Erstwhile communist Kolkata’s Russian cafe
Lenin’s Marxist Bolsheviks took control of Russia’s imperial capital in October, however, merely one hundred years later, the USSR is a distant memory.But our sentimental ‘Old Dame’ Calcutta has not been able to erase memories of herhoneymoon with USSR. There are vestiges of the erstwhile countrystrewn around that only the discerning eye can identify.
One such spot is Milee Droog, a Russian café attached to Gorky Sadan on the busy arterial AJC Bose Road. Milee Droog meaning Dear Friend in Russian — is the first cafe in all of Eastern India serving Russian food. Irina Sergeyevna, the proprietress of the café was a Moscovite, who fell in love with Satyaki Manna, a city-based entrepreneur, in 2011, got married and decided to settle in Kolkata. Among all the things she sorely missed here was the food back home, which inspired her adoring husband to set up a Russian café and Milee Droog was born!
Milee Droog is a 45-cover cafe-cum-bistro which is open to all and anyone can drop in between 11.30 am-10.30pm daily, except Sunday. Russian food may seem bland to a regular Calcutta palate. So, spices are added a little to each of the dishes. Russian cuisine is a collection of different cooking traditions and is diverse, with Northern European, Central European, Central Asian, Siberian, East Asian and Middle Eastern influences. Its foundations were laid by the peasant food of the rural population in an often harsh climate, with a combination of plentiful fish, pork, poultry, caviar, mushrooms, berries, and honey. Crops of rye, wheat, barley and millet provided the ingredients for a plethora of breads, pancakes, pies, cereals, beer and vodka. Soups and stews are centered on seasonal or storable produce, fish and meats.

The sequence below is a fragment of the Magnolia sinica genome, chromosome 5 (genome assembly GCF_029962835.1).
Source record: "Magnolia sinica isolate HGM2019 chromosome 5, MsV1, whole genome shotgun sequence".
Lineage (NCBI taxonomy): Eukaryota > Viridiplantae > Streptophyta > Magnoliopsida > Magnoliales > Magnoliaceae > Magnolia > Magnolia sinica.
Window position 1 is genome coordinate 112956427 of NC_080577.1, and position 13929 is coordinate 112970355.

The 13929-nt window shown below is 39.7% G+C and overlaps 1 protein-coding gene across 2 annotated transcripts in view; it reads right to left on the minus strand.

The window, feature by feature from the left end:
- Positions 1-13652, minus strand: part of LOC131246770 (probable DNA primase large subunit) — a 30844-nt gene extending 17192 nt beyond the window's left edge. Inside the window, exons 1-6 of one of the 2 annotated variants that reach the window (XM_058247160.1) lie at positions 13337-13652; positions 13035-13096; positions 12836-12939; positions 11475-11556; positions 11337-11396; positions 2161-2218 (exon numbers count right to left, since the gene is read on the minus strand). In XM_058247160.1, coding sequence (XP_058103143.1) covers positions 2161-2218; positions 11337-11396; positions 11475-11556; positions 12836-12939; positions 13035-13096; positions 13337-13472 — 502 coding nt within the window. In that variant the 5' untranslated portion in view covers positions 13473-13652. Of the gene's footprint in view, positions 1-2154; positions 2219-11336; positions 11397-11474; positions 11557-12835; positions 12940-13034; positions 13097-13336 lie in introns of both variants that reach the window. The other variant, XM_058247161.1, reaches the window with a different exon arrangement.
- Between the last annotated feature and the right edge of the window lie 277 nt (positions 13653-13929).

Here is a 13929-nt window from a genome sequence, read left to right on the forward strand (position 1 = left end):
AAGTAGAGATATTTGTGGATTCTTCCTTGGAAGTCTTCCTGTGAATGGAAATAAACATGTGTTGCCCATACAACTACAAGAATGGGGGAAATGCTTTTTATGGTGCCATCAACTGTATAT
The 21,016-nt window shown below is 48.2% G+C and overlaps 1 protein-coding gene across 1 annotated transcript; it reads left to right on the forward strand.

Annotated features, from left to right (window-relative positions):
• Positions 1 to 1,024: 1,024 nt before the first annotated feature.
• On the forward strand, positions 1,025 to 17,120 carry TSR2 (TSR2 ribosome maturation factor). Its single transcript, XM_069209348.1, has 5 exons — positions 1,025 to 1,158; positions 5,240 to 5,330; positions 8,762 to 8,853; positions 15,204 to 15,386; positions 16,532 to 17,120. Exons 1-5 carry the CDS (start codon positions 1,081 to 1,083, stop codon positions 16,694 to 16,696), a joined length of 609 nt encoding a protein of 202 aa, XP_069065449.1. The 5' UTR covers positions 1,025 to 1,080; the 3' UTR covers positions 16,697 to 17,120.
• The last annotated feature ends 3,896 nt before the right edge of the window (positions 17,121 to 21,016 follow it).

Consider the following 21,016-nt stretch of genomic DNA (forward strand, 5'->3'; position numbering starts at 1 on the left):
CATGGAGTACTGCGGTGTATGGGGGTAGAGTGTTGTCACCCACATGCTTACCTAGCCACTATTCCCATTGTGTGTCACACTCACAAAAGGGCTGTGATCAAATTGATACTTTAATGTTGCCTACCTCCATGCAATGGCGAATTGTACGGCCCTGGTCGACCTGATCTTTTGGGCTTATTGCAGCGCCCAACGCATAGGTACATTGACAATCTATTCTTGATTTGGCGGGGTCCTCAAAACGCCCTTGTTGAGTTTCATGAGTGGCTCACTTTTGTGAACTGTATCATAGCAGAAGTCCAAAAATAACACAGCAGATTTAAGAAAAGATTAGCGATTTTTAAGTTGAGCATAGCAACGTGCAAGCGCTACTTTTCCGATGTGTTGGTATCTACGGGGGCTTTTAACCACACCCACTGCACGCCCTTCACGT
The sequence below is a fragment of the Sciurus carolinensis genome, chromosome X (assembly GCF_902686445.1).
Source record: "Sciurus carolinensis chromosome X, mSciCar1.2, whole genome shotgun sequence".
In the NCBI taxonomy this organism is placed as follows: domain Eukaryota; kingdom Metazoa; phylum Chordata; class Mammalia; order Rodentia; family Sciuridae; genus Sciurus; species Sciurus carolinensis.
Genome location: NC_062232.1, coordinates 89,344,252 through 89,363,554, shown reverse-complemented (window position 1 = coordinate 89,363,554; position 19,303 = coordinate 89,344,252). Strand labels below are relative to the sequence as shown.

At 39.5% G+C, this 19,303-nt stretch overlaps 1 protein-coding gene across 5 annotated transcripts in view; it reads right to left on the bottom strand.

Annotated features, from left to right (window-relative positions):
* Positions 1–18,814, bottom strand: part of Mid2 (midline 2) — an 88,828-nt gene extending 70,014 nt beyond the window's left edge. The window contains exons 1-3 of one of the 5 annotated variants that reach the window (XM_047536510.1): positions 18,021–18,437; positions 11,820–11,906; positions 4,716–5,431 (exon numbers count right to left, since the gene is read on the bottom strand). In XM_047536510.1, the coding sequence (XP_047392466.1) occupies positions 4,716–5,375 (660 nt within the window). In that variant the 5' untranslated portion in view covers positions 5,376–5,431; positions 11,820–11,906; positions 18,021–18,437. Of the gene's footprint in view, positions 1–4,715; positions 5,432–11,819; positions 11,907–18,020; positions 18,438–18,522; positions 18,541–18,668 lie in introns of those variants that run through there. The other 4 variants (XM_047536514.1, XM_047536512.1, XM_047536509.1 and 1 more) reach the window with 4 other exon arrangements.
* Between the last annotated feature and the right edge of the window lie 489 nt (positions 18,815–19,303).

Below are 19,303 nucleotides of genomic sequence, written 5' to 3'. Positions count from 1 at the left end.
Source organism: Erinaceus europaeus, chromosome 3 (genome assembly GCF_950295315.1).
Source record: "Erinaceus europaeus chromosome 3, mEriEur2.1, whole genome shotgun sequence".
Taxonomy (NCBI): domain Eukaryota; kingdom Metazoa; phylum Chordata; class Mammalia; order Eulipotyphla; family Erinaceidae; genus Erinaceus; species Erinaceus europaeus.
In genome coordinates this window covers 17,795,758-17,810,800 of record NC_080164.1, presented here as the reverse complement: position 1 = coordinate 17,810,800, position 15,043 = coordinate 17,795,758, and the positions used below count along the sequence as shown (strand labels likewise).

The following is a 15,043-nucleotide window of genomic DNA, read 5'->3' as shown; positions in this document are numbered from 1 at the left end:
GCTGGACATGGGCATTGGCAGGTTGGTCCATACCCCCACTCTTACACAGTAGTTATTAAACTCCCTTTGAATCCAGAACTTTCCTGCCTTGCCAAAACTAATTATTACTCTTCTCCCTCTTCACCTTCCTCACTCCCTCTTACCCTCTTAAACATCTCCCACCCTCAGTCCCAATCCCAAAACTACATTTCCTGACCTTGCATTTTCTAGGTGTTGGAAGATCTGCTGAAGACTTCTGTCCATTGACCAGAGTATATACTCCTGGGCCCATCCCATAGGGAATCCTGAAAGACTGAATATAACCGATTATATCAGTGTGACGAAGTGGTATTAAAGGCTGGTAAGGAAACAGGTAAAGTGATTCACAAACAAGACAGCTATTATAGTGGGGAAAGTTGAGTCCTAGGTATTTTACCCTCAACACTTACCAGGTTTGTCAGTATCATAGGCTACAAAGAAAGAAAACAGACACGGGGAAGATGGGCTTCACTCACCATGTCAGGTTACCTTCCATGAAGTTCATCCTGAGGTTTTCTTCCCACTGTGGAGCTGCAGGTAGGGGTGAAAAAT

The café’s menu list carries an array of Russian food that immediately reminds one of cooler Serbian climes – khachapuris, blinis, pelmenis, syrinki, and pirozhkis with tall glasses of dark coffee. The pirozhki makes a headline start, the oven-fresh folded over dough with spiced ground chicken filling, it’s pie-crust smooth outside and textural inside. The concept of salad is prosaic in Russian fare, so the salad Olivier or popularly known Russian salad comes in cold mixture of freshly cubed vegetables and chicken, tossed in a light mayo and sour cream dressing. The Siberian dumpling soup or pelmeni comes with simple and heart-warming home flavours. The conventional pork filling is replaced by chicken mince and is served with sour cream, sans the soy, hot mustard and pepper that fires the palate. The bliny or the Russian-style pancakes are adequately stuffed with creamy mushrooms topped with generous drizzle of sour cream. One can even order Uzbek lamb and rice pilaf which is very different from the pilaf we are used to having.
All said and done, this is a must try bistro for all those in the city, who are yet to get over the communist Russian hangover and all those adventurous eaters, who would love to taste the café’s Russian delights.